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Topic: NaBH4 Reduction of 2,5-dihydroxy benzaldehyde  (Read 8257 times)

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Offline 1112

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NaBH4 Reduction of 2,5-dihydroxy benzaldehyde
« on: April 03, 2009, 05:37:59 PM »
I am trying to do a reduction of 2,5-dihydroxybenzaldehyde using NaBH4 in ethanol. However, I am getting extremely poor results. My procedure is pretty standard:

1 molar equivalent of 2,5-dihydroxybenzaldehyde and 1 molar equivalent of NaBH4 stirred together in 95% ethanol for 20 minutes. Stop reaction with 1 molar equivalent of HCl (0.4M). Extract with water and ethyl acetate. Dry with MgSO4. Scale = 0.25 g 2,5-dihydroxybenzaldehyde.

I did a H NMR of the product. Looked like the sample was contaminated. Repeated reaction. Results are very similar. Looked for the product using TLC (ethyl acetate as solvent) and got streaks instead of spots.

Any suggestion of what is wrong with my procedure? I am unsure about my use of ethyl acetate.

Offline nj_bartel

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Re: NaBH4 Reduction of 2,5-dihydroxy benzaldehyde
« Reply #1 on: April 03, 2009, 09:56:50 PM »
Are you distilling the benzaldehyde before use?  Some of it could be oxidizing to the carboxylic acid before use, which would give you a mixture of benzoate ion, unreacted aldehyde, and your desired product.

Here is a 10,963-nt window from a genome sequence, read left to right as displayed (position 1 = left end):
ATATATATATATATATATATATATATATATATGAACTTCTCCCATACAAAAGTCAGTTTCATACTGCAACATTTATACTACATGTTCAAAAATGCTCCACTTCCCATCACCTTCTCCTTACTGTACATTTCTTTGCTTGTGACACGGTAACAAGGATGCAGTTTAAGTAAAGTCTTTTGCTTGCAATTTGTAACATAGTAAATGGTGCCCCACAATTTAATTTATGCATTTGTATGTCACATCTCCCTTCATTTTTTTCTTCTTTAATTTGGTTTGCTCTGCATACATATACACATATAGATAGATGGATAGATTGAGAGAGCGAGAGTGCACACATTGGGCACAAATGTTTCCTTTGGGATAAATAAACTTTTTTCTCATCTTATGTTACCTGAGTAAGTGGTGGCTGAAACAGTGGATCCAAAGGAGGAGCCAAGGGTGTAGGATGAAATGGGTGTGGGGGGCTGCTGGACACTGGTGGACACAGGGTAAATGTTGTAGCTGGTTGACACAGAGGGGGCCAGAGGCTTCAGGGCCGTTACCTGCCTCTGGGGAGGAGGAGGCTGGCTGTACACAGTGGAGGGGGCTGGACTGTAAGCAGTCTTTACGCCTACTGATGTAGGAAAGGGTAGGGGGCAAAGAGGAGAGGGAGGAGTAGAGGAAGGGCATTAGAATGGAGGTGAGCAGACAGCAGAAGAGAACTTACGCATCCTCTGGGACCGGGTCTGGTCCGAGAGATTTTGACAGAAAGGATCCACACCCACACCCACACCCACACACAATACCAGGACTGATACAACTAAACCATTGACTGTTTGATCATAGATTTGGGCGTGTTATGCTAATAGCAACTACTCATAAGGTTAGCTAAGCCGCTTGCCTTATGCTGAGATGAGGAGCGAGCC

Offline Fleaker

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Re: NaBH4 Reduction of 2,5-dihydroxy benzaldehyde
« Reply #2 on: April 03, 2009, 09:57:14 PM »
Can always move up to LAH.  :)
Neither flask nor beaker.

Offline Squirmy

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Re: NaBH4 Reduction of 2,5-dihydroxy benzaldehyde
« Reply #3 on: April 03, 2009, 10:16:43 PM »
Do you have an idea what the contaminant(s) may be? Can you tell if there is any desired product in there by NMR? If you could scan it and post the NMR spectrum, that'd be helpful.

Streaks in TLC aren't that unusual, especially with polar compounds. You might try diluting your TLC sample...you usually get better resolution with more dilute samples.


Offline Rishi

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Re: NaBH4 Reduction of 2,5-dihydroxy benzaldehyde
« Reply #4 on: April 04, 2009, 03:57:24 AM »
I would suggest you to go about with Pd/C and H2 at around 2-3 kg pressure. That works out fine.
NaBH4 always poses this problem of incomplete reactions as the rate of liberation of Hydrogen cannot be controlled. Also you can also try out the reduction with Na and CH3OH. Both should work out better than NaBH4 in terms of yield and cost.

Offline 1112

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Re: NaBH4 Reduction of 2,5-dihydroxy benzaldehyde
« Reply #5 on: April 04, 2009, 08:23:30 AM »
Hi Rishi,
 You can do the reduction with Na and Ch3Oh?

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